One of the joys of reading old books is that sometimes you can find a book, pick it up, and read with no idea at all of what is to come.
I knew that Norman Collins’s work had been reissued, by Penguin and by Bloomsbury, but when I checked the library catalogue I found a book that hadn’t found its way back into print. I placed my order, a little hardback edition arrived. There was no synopsis, no introduction, not a hint of what the story might hold.
I found a story of newlyweds, coming to terms with all of the practicalities of being married.
Their finances were stretched, all of the furniture for their suburban home in Boleyn Corner had been brought on hire purchase, and maybe the radiogram in the walnut cabinet was stretching them too far. Gerald had seen how taken with it Alice was, he wanted her to have it. But what Alice really wanted was a baby, even though she knew they couldn’t afford to start a family yet …
Gerard loved Alice, but he was caught by surprise by how different his relationship with her was from his relationship with old girlfriends. One of those girlfriends was still around, living in a flat of her own seeing one of Gerard’s friends. He still enjoyed her company …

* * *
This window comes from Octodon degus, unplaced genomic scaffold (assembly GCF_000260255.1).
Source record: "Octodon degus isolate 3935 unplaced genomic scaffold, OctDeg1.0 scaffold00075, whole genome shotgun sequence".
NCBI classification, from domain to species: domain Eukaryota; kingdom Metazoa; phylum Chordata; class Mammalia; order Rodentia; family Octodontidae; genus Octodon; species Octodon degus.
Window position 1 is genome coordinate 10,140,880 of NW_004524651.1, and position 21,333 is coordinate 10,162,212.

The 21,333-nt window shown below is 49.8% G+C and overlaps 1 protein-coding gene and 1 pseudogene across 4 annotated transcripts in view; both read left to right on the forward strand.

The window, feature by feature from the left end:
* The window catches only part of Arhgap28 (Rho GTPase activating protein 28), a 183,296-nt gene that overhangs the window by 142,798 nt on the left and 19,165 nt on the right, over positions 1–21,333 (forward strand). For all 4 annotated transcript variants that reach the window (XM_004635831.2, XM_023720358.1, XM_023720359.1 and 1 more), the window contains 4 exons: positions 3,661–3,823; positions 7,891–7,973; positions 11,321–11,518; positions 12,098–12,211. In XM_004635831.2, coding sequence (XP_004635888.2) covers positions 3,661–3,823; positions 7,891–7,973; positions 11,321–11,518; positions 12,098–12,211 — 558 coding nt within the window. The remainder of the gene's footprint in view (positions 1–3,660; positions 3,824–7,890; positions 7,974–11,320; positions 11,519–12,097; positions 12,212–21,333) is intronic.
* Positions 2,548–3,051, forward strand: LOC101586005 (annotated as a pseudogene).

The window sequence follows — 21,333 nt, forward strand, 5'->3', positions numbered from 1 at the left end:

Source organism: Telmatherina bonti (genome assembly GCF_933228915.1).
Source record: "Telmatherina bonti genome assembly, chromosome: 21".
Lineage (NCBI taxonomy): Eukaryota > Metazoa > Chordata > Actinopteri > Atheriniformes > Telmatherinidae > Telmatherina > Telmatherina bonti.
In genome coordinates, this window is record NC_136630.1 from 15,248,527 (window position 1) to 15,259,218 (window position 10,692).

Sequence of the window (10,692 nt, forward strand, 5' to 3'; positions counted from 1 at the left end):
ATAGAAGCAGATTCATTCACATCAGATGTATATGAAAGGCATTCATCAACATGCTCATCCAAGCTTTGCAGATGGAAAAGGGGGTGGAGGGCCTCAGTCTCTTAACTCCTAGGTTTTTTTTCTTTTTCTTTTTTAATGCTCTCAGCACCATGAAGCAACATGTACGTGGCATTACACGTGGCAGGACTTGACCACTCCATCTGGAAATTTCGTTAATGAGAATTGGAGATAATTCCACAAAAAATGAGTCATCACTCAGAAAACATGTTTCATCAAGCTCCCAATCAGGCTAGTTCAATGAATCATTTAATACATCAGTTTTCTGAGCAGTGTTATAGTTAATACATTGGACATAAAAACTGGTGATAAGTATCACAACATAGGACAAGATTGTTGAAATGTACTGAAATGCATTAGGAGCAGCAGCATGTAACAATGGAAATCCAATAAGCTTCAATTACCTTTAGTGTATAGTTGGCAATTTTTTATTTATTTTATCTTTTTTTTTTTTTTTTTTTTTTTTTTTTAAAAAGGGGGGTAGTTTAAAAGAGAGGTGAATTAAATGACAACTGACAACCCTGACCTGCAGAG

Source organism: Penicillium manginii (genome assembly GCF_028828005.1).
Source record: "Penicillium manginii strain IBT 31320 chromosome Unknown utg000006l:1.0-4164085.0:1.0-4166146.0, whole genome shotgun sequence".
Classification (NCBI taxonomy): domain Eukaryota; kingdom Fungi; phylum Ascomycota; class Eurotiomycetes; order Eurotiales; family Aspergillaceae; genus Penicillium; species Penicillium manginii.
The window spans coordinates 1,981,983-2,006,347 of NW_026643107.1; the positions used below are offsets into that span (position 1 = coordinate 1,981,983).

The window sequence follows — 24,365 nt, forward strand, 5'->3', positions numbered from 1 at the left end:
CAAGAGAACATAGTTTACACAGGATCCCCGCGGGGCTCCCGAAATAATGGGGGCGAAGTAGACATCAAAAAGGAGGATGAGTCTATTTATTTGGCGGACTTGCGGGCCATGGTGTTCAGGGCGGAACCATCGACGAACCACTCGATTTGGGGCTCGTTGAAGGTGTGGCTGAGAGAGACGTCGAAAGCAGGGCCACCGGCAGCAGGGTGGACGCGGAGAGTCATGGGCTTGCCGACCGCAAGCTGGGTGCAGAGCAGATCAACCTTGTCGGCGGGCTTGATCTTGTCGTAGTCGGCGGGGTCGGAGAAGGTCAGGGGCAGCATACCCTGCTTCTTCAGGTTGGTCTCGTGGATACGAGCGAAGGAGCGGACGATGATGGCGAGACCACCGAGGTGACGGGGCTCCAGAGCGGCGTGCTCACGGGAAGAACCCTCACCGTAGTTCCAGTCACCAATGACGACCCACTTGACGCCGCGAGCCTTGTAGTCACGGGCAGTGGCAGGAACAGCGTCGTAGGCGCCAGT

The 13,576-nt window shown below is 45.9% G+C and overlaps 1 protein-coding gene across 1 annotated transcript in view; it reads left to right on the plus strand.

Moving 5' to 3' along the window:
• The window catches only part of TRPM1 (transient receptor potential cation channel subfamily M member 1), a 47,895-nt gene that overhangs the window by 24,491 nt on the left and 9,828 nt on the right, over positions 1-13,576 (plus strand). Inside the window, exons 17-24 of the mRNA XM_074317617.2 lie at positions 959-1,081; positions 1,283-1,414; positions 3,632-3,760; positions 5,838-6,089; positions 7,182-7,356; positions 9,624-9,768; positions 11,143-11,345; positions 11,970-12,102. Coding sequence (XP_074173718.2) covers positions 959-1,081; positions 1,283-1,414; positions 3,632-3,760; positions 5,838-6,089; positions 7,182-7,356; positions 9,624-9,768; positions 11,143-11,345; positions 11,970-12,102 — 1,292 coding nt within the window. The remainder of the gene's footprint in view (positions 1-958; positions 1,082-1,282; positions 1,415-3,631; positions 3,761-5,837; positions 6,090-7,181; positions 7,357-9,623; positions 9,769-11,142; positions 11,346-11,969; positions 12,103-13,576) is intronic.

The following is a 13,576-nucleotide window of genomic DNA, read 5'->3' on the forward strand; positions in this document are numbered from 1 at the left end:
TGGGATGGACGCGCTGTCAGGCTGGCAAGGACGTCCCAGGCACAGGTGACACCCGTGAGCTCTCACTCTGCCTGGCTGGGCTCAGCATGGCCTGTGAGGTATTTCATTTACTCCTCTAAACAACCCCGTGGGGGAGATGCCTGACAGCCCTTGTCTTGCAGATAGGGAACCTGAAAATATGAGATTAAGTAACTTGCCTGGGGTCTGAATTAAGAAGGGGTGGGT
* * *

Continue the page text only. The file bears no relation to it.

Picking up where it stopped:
And he found it difficult seeing so much of Alice’s father, Mr Biddle. He was a widower and his only daughter was the apple of his eye, he wanted the best for her, he was going to make sure her husband was up to the mark. Mr Biddle would prove his worth when Gerard found that his own father was in poor health and needed practical and financial help; he went out of his way to help a fellow member of the Royal & Ancient Order of Mariners …
Norman Collins spins all of this into an engaging, and very human story.
He draws his characters simply but very well, and his understanding of their relationships is absolutely perfect.
He caught moments when Gerard and Alice were talking at cross purposes, when one did something that was a wonderful surprise to the other, when they united as a couple against the world. A young marriage captured perfectly.
And the story of the Royal & Ancient Order of Mariners was a wonderful contrast: at first it seemed to be just another male society, with some rather silly rituals, but as the story unfolded it revealed itself as a true fellowship.
There were moments of such real emotion, and there was a wonderful honesty to Gerard’s narration.
At times though the characters were overwhelmed by the story; Norman Collins’ writing was strongest when his characters and their relationships had more space to breathe.
I notice that this is one of his shortest books, and I suspect that his writing would be more effective with a bigger cast of characters and more space to work. On the strength of this book, and a good number of positive reports about other books, I definitely intend to find out.